Manta rays are so popular with divers and snorkelers that a single animal can 'earn' more than US$ 1 million over its lifetime for local eco-tourism, according to a new report issued by WildAid and Shark Savers. Despite their popularity and lucrative tourism value, the report provides shocking evidence that these graceful and gentle giants are rapidly disappearing due to extreme fishing pressure that is hardly known by the public or conservationists.
The report, entitled “Manta Ray of Hope: The Global Threat to Manta and Mobula Rays” provides the most far-reaching research ever conducted into both the intensive overfishing of mantas and mobulas as well as the trade in gill rakers that are driving mantas and mobulas to the point of population collapse. This destruction is happening for the gill raker market that is valued at an estimated $11 million annually, a fraction of the value of manta and mobula ray tourism, which is estimated to be over $100 million per year.
Manta and mobula ray populations are severely impacted by any kind of targeted fishing because they have extremely limited reproductive biology. These rays can take ten or more years to reach sexual maturity and typically produce only one pup every two to three years. In comparison, even the Great White shark which is listed under CITES Appendix II and widely considered to be one of the world’s most vulnerable species, may produce as many pups in one litter as a manta ray does over its entire lifetime. As a result, every area with active fisheries directed against manta and mobula rays reports devastating and rapid declines in populations of these rays. In certain regions, such as the Sea of Cortez, the oceanic manta ray (M. birostris) has largely disappeared.
The aggressive trade in gill rakers continues in several of the key range states for mobulids with the largest landings documented in Sri Lanka, India, and Indonesia. The gills of manta and mobula rays are dried and boiled for preparation as a health tonic that is purported to treat a wide range of ailments. Yet the report’s researchers did not find the gill raker remedy listed in the official Traditional Chinese Medicine manual. However, that has not prevented its use as a pseudo-medicinal tonic, driven by direct marketing to consumers by importers in Guangzhou, China, the primary destination for this trade.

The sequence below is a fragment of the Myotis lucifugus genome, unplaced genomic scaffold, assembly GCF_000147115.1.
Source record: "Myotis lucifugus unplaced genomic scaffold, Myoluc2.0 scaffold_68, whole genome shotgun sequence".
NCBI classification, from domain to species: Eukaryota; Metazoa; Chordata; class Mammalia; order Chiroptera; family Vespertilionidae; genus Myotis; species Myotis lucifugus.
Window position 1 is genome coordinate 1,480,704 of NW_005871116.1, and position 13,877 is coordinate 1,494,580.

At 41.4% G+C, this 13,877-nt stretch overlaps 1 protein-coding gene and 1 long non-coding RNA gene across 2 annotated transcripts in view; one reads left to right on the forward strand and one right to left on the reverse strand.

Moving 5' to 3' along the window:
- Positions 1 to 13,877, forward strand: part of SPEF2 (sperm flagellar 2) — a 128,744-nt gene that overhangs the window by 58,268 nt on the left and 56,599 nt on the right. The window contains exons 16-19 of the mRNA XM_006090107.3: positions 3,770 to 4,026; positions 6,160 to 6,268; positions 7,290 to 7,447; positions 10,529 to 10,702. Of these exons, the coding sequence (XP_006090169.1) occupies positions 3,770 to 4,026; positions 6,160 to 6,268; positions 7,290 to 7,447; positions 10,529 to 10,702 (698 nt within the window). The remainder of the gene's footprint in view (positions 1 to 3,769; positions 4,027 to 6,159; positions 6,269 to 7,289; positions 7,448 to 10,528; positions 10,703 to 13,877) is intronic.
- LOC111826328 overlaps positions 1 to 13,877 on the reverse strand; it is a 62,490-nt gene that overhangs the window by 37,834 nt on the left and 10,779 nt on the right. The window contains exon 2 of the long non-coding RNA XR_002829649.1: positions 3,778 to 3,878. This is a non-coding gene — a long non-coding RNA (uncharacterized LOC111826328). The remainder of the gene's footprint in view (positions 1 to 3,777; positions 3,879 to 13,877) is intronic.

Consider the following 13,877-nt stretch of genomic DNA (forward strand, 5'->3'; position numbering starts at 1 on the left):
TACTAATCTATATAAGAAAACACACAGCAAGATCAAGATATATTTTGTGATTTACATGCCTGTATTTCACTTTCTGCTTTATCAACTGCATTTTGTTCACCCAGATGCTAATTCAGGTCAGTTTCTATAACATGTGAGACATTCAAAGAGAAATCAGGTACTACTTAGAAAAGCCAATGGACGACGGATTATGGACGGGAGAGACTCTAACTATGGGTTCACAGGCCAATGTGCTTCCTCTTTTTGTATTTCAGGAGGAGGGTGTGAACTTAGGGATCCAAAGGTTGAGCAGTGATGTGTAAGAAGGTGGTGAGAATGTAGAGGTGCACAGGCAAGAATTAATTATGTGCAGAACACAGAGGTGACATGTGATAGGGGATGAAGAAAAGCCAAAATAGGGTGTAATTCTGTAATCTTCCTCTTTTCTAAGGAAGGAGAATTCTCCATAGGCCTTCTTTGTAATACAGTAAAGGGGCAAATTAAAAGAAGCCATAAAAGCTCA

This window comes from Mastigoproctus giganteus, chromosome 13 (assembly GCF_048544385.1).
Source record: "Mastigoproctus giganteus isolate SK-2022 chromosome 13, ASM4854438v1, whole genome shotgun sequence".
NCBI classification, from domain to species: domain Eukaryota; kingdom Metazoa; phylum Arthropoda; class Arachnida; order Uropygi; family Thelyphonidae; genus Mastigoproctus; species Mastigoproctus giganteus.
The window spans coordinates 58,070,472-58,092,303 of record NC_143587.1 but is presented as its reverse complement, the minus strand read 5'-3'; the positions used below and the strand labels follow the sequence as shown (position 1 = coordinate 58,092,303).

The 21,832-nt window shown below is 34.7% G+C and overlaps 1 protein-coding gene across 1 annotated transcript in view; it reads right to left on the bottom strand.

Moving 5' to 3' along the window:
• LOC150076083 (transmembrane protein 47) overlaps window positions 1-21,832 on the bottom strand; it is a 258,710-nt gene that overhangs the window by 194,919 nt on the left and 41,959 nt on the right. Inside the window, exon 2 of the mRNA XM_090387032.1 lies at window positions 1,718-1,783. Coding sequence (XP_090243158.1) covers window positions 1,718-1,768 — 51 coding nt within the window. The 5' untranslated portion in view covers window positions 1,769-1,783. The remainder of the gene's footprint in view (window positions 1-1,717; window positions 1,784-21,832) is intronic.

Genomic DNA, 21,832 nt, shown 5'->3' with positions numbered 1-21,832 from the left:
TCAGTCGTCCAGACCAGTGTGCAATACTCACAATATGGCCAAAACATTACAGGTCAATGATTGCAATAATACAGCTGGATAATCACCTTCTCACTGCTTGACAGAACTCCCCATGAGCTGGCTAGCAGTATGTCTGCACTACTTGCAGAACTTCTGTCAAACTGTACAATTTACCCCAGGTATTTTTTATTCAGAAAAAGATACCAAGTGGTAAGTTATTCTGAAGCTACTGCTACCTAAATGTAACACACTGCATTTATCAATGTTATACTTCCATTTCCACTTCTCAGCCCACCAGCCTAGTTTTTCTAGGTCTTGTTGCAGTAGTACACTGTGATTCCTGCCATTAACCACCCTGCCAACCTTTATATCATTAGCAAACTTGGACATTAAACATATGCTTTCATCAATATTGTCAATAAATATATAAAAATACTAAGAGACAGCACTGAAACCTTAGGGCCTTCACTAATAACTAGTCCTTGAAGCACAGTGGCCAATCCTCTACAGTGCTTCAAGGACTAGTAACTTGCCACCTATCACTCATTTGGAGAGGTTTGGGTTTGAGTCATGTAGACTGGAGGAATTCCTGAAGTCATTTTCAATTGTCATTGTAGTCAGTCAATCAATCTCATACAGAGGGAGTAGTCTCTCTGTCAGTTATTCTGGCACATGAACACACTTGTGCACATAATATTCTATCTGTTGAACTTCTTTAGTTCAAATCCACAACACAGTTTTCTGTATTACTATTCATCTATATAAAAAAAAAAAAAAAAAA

The report highlights what is known about the remarkable biology and ecology of manta and mobula rays, explains the extreme threats they face, describes the fisheries and trade that target these rays, and offers some solutions via alternative, non-consumptive uses for communities to profit from them sustainably. The information provided in the report will enable decision makers to move swiftly in enacting critical protections for manta and mobula rays. The team received support from the Silvercrest Foundation, Hrothgar Investments Ltd, and private donors, with additional guidance and data from many of the foremost manta researchers and scientists throughout the world.
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